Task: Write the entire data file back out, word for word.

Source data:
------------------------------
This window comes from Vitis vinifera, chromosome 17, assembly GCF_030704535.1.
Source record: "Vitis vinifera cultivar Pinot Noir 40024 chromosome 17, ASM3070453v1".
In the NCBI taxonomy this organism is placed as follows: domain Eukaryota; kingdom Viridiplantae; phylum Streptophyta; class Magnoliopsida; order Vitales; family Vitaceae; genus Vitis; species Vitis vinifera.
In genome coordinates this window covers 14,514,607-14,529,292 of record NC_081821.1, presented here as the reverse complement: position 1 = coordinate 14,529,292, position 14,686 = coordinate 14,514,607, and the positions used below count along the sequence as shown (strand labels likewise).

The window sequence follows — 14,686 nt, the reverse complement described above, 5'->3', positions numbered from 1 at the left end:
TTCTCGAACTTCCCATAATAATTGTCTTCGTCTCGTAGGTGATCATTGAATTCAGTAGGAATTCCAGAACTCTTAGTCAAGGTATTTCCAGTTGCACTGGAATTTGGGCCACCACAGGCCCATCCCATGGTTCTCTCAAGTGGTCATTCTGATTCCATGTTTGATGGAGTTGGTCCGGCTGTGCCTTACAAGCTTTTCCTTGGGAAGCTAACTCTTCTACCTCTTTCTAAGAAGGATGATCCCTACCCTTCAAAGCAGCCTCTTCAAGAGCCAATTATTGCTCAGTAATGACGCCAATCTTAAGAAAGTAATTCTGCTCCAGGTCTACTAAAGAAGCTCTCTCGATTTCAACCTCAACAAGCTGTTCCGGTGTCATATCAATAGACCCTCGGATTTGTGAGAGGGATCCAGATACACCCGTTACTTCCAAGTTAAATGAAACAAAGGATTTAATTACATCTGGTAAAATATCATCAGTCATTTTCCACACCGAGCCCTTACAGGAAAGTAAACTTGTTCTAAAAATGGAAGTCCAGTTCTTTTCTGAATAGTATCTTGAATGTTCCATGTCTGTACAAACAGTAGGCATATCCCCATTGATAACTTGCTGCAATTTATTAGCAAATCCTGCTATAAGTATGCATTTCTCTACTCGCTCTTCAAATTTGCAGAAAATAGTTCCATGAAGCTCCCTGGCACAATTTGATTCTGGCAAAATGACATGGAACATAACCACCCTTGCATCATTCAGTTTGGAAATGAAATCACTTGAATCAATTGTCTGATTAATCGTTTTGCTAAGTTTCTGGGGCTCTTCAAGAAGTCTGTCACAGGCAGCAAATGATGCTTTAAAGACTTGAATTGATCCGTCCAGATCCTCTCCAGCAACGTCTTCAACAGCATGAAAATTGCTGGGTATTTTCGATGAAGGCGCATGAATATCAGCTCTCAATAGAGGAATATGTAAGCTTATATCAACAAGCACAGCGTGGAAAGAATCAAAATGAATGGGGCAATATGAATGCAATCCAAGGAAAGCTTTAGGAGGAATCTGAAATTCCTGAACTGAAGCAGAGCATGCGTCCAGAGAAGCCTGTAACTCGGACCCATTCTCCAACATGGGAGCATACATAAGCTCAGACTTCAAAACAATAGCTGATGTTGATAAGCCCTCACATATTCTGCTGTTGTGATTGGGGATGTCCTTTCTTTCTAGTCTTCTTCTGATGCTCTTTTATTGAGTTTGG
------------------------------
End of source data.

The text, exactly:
This window comes from Vitis vinifera, chromosome 17, assembly GCF_030704535.1.
Source record: "Vitis vinifera cultivar Pinot Noir 40024 chromosome 17, ASM3070453v1".
In the NCBI taxonomy this organism is placed as follows: domain Eukaryota; kingdom Viridiplantae; phylum Streptophyta; class Magnoliopsida; order Vitales; family Vitaceae; genus Vitis; species Vitis vinifera.
In genome coordinates this window covers 14,514,607-14,529,292 of record NC_081821.1, presented here as the reverse complement: position 1 = coordinate 14,529,292, position 14,686 = coordinate 14,514,607, and the positions used below count along the sequence as shown (strand labels likewise).

The window sequence follows — 14,686 nt, the reverse complement described above, 5'->3', positions numbered from 1 at the left end:
TTCTCGAACTTCCCATAATAATTGTCTTCGTCTCGTAGGTGATCATTGAATTCAGTAGGAATTCCAGAACTCTTAGTCAAGGTATTTCCAGTTGCACTGGAATTTGGGCCACCACAGGCCCATCCCATGGTTCTCTCAAGTGGTCATTCTGATTCCATGTTTGATGGAGTTGGTCCGGCTGTGCCTTACAAGCTTTTCCTTGGGAAGCTAACTCTTCTACCTCTTTCTAAGAAGGATGATCCCTACCCTTCAAAGCAGCCTCTTCAAGAGCCAATTATTGCTCAGTAATGACGCCAATCTTAAGAAAGTAATTCTGCTCCAGGTCTACTAAAGAAGCTCTCTCGATTTCAACCTCAACAAGCTGTTCCGGTGTCATATCAATAGACCCTCGGATTTGTGAGAGGGATCCAGATACACCCGTTACTTCCAAGTTAAATGAAACAAAGGATTTAATTACATCTGGTAAAATATCATCAGTCATTTTCCACACCGAGCCCTTACAGGAAAGTAAACTTGTTCTAAAAATGGAAGTCCAGTTCTTTTCTGAATAGTATCTTGAATGTTCCATGTCTGTACAAACAGTAGGCATATCCCCATTGATAACTTGCTGCAATTTATTAGCAAATCCTGCTATAAGTATGCATTTCTCTACTCGCTCTTCAAATTTGCAGAAAATAGTTCCATGAAGCTCCCTGGCACAATTTGATTCTGGCAAAATGACATGGAACATAACCACCCTTGCATCATTCAGTTTGGAAATGAAATCACTTGAATCAATTGTCTGATTAATCGTTTTGCTAAGTTTCTGGGGCTCTTCAAGAAGTCTGTCACAGGCAGCAAATGATGCTTTAAAGACTTGAATTGATCCGTCCAGATCCTCTCCAGCAACGTCTTCAACAGCATGAAAATTGCTGGGTATTTTCGATGAAGGCGCATGAATATCAGCTCTCAATAGAGGAATATGTAAGCTTATATCAACAAGCACAGCGTGGAAAGAATCAAAATGAATGGGGCAATATGAATGCAATCCAAGGAAAGCTTTAGGAGGAATCTGAAATTCCTGAACTGAAGCAGAGCATGCGTCCAGAGAAGCCTGTAACTCGGACCCATTCTCCAACATGGGAGCATACATAAGCTCAGACTTCAAAACAATAGCTGATGTTGATAAGCCCTCACATATTCTGCTGTTGTGATTGGGGATGTCCTTTCTTTCTAGTCTTCTTCTGATGCTCTTTTATTGAGTTTGG